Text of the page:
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Australia’s much loved red gums

Eucalyptus camaldulensis, commonly called red gum because of its red heartwood, must be one of the best known and admired trees in the Australian landscape.

Red gums can be huge ancient trees and they occur in every state of Australia except for Tasmania and depending on where they occur and under what conditions, they can vary in form and shape.

In South Australia there are some distinct populations principally following water courses or on naturally occurring floodplains. Red gums are the most dominant trees tracking the course of the Murray River. In the Mount Lofty Ranges red gums not only follow watercourses but can occur as paddock trees and on hill tops. In the south east of the state the paddock red gums growing on the periodically inundated flats are just stunning, some are huge with wide spreading arching branches and they seem to all have their own individual identity. No wonder red gums have been one of the mostly widely painted trees in landscape painting.

The red gums in the Flinders Ranges invariably follow the water courses and need the occasional flood to prosper. They have their own distinct appearance with lighter coloured almost white bark and a spreading habit. Other populations in South Australia have bark that will periodically shed in patches while most of the trunk is smooth with a light cream or light brown colour.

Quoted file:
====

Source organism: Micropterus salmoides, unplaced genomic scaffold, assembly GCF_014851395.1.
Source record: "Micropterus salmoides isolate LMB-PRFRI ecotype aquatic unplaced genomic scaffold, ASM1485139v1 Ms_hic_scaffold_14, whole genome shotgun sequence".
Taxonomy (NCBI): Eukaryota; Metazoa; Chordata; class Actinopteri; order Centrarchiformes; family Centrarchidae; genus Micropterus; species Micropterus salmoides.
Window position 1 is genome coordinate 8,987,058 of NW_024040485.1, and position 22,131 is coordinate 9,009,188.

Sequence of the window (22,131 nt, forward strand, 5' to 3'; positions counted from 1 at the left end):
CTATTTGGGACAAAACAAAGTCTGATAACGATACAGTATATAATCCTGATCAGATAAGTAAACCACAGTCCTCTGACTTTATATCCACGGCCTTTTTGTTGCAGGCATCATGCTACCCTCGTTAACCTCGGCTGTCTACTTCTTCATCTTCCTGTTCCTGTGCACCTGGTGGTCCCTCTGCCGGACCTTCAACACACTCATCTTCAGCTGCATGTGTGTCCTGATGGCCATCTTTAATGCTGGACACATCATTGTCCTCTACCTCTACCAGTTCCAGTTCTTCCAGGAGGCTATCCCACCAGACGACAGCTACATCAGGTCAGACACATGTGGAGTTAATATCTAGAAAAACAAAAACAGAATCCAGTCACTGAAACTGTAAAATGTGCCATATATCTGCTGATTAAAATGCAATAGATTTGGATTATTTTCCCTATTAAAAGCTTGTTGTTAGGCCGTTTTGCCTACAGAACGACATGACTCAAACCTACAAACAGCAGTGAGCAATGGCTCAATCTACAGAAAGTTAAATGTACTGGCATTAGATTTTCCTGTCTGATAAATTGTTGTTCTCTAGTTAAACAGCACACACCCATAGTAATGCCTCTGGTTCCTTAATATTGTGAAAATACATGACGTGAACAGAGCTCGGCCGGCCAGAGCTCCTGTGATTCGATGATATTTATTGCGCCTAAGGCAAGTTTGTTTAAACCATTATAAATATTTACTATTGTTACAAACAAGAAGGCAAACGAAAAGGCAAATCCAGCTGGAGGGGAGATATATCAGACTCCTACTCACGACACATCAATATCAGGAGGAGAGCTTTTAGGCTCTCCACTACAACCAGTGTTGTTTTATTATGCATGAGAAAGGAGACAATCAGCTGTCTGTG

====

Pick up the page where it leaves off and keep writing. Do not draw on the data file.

A unique form of red gum occurs on Eyre Peninsula and I have vivid memories of the population that grows naturally between Elliston and Lock near Mt Wedge. Incredibly this is one of the few populations that grow naturally on soils containing limestone which are quite shallow. The form at Mt Wedge is a wide spreading low branching form that is very attractive.

Red gums are some of the most important trees for providing habitat for a host of fauna. Many of the old trees naturally form hollows which are highly valued by a host of different bird species, mammals and even reptiles. If you examine the base of a red gum with its invariable smaller patches of shedding bark you will discover a host of insects, beetles and spiders. And then the small white flowers which mostly occur in summer produce abundant pollen and nectar and are much sought after by a host of different bird species and bees.

Red gums are big trees that are not suited to all but the very largest gardens, but they are mostly a paddock tree for the park or farm but it is recommended to select a form that is adapted to your area (i.e. plant red gums from seed collected from your local population).

There is so much more that could be written about red gums, their history and uses but for now I have given you a brief insight into some of the indigenous South Australian populations.